During the last decades feminist literary criticism has increased and also looks back on the past of literary of Romanticism. “The first stage in the feminist consideration was a sustained critique of the ways in which women where represented in poetry of the male Romantic poets in tandem with a consideration of why it was that there were so few women in the canon itself.” (Janowitz, Preface) Regarding this, the question of the importance of gender in understanding Romanticism in general comes up. What kind of role did women play during Romanticism, what did they mean within romantic poetic and who were those few female romantic writer, who did not only write poems but also novels, prose and polemics? “Feminist literary criticism has been a crucial force of the development of what we now more broadly call ‘gender studies’”. (Janowirt, Preface) The present essay is to elaborate the feminist literary criticism and clarify the question about the importance of gender in understanding Romanticism. To do so, I will focus, on Jane Austen and Maria Edgeworth, with a special regard on her prose text Belinda, as well as on the works and the relationship of the Wordsworth’s siblings, and especially the feminine as representation in texts written by William. During the Romantic era, which duration was from 1785, starting quite accurate with Wordworth’s ‘ Lyrik Ballads’, to 1832, emotion, feeling, original creation, obsession with nature, and the individual settled in all the art, including writing. The rebellion against the rational took place and also the influence of the French Revolution and the beginning Industrial Revolution lefts their marks. The style of language and topics of writing such as poetry changed: “poetry is the spontaneous overflow of powerful feelings: it takes its origin from the emotion recollected in tranquillity”. (preface Lyrical Ballads) William Wordsworth “regarded literature primary as the author’s expression of his/her emotions and imagination, and in turn read literatures as an image of the author’s personality.” (Meyer 6) This means that every poet, since expressing his or her own thoughts and personality, has in a way to create his or her own style. Fixed rules and standards were more or less in the way of one’s tries to show one’s inner self. While all literature is expressive in the restricted sense that it must have been experienced in the author’s mind before it is written down on paper, the question is whether the search for the author’s expression finds or rather constructs the personality that it assumed to be behind the text. The Romantic Era was a time of change and has nothing to do with the conception of ‘romance’ which one imagines today.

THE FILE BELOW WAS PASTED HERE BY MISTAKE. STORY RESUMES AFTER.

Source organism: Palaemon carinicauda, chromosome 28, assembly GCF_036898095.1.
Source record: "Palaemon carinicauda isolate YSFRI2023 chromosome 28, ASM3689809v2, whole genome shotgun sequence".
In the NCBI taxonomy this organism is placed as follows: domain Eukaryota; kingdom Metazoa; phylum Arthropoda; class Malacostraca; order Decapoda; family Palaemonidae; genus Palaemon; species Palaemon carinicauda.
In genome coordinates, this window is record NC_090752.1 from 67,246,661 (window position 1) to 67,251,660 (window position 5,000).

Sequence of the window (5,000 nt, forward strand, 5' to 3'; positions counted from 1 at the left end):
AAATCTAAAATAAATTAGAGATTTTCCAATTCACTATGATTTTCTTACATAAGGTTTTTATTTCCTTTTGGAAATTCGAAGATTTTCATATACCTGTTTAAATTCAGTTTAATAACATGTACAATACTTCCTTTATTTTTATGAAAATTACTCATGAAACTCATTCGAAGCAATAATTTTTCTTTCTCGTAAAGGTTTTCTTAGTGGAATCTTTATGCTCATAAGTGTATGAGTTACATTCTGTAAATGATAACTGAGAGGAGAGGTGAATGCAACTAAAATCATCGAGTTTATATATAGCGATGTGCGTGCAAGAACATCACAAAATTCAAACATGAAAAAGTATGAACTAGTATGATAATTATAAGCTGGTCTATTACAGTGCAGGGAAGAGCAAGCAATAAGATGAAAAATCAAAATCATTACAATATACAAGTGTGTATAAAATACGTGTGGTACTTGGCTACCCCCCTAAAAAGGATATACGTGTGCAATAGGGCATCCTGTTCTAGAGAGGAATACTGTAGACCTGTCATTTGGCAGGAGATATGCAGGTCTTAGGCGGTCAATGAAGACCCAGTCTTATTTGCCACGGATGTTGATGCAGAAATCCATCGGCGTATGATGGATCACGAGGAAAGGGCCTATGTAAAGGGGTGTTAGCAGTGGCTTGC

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- Melissa Grönebaum (Author), 2013, The importance of gender in understanding Romanticism, Munich, GRIN Verlag, https://www.grin.com/document/268387